Corn has deep roots in American history. As one of the “three sisters” from Native American food lore, it’s long been a staple on our tables along with beans and squash.
Sure, we can find it year-round in supermarkets these days, but it’s the warm months ahead that yield the best crops bursting with sweet flavor.
With all its versatility – from grilling to sauteing and even popping – finding five ways to prepare it is a cinch. And after all, a quick dip in boiling water and a sprinkle of salt and pepper is often all it needs.
We settled, however, on choices to fit occasions – from potlucks to dessert tables – and provide geographic influence. We offer a Southern staple, a Caribbean-influenced grilled version and a sweet Mexican favorite. Give these a try:
• The Southerner: corn pudding
OK, so maybe we didn’t invent corn pudding in the South, but with its place at Sunday dinners and holiday tables, we’ve adopted it as our own. A rich version from iconic food writer and Southerner Craig Claiborne couldn’t taste more like home.
• The Pyro: grilled corn with Shadon Beni butter
Grill master Steven Raichlen, author of “The Barbecue Bible,” just updated for its 10th anniversary (2008, Workman, $22.95), takes a cue from Trinidad with his version of corn on the cob. Grilled until golden and slathered in spiced butter, Raichlen suggests a blend of garlic, onion and the Trinidadian herb called culantro that grows in many backyards on the island. Much like cilantro, the green leaf adds a subtle flavor.
• The Boozer: bourbon creamed corn
Bourbon makes it better. Seriously. Adding a layer of musky sweetness, this dish also has Southern influence. Creamed corn, which gets a quick saute in the pan, is sometimes referred to as “fried corn” in these parts.
• The Potlucker: bean and corn salad
With no mayonnaise in this salad to spoil the summer fun, healthy bean and corn salad travels well. Scooped up with tortilla chips or served alongside grilled meats, it keeps its cool in the summer heat.
• The Sweet Tooth: sweet corn ice cream
Corn in ice cream? Strange to the uninitiated, perhaps. But as anyone south of the border can attest, the sweet staple vegetable and cool treat are a natural fit.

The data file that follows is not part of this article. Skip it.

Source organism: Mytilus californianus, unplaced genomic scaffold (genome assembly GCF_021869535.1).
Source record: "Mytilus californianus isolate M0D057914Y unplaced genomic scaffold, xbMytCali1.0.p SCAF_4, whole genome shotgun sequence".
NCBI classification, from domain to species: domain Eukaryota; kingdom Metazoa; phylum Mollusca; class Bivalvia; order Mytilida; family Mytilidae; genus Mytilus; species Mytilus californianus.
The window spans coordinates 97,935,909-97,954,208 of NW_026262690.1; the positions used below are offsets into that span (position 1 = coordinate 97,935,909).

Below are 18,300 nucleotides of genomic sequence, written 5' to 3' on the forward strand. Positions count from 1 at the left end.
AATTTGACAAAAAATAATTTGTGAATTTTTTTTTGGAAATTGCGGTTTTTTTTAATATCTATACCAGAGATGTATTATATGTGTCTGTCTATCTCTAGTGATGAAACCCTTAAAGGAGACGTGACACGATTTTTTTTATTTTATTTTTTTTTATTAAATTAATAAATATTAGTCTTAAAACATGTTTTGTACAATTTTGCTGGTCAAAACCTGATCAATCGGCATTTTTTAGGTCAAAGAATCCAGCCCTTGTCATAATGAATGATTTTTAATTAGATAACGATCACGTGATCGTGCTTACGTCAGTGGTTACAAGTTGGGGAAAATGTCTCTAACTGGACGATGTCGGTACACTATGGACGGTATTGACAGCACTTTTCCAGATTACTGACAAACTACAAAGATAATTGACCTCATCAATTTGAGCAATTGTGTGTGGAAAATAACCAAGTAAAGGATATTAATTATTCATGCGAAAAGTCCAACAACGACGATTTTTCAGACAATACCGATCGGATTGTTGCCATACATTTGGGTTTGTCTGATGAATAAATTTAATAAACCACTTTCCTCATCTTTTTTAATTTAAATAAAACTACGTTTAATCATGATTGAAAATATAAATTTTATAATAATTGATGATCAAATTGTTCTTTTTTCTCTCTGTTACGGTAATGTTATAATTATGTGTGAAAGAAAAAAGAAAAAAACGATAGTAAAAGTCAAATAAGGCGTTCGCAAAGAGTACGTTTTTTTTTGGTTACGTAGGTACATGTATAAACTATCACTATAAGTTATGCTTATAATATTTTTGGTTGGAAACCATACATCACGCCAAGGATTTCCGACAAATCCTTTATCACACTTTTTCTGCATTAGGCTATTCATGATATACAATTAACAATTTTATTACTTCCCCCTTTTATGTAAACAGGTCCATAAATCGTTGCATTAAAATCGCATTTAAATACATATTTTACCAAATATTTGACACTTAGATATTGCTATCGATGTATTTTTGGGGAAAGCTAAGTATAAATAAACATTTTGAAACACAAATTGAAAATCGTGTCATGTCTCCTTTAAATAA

One version is to boil it fresh in milk, then mix with a cream base.
BOURBON CREAMED CORN
one-fourth cup (one-half stick) butter
1 cup chopped shallots (about 4 large)
3 garlic cloves, minced
1 large red bell pepper, coarsely chopped
3 cups fresh corn kernels (cut from about 5 medium ears)
two-thirds cup whipping cream, divided
one-fourth cup bourbon
1 and one-fourth cups chopped green onions (about 6), divided
Melt butter in large, heavy skillet over medium-high heat. Add shallots and garlic; saute 2 minutes. Add red bell pepper; saute 1 minute. Add corn; saute until almost tender, about 2 minutes. Add one-third cup cream and bourbon. Simmer until sauce thickly coats corn, stirring occasionally, about 2 minutes.
Add remaining one-third cup cream and 1 cup green onions. Simmer until sauce thickens enough to coat corn thinly, about 2 minutes longer.
Season creamed corn to taste with salt and pepper. Transfer to bowl; sprinkle with remaining one-fourth cup green onions and serve. Makes 6 to 8 servings
5 ears corn, shucked
one-half cup heavy cream
2 egg yolks
2 whole eggs
one-half cup grated Cheddar cheese, optional
one-eighth teaspoon nutmeg
Salt to taste, if desired
Freshly ground pepper to taste
1 to 2 tablespoons diced mild or hot canned green chilies, optional
1 tablespoon butter
Preheat the oven to 375 degrees.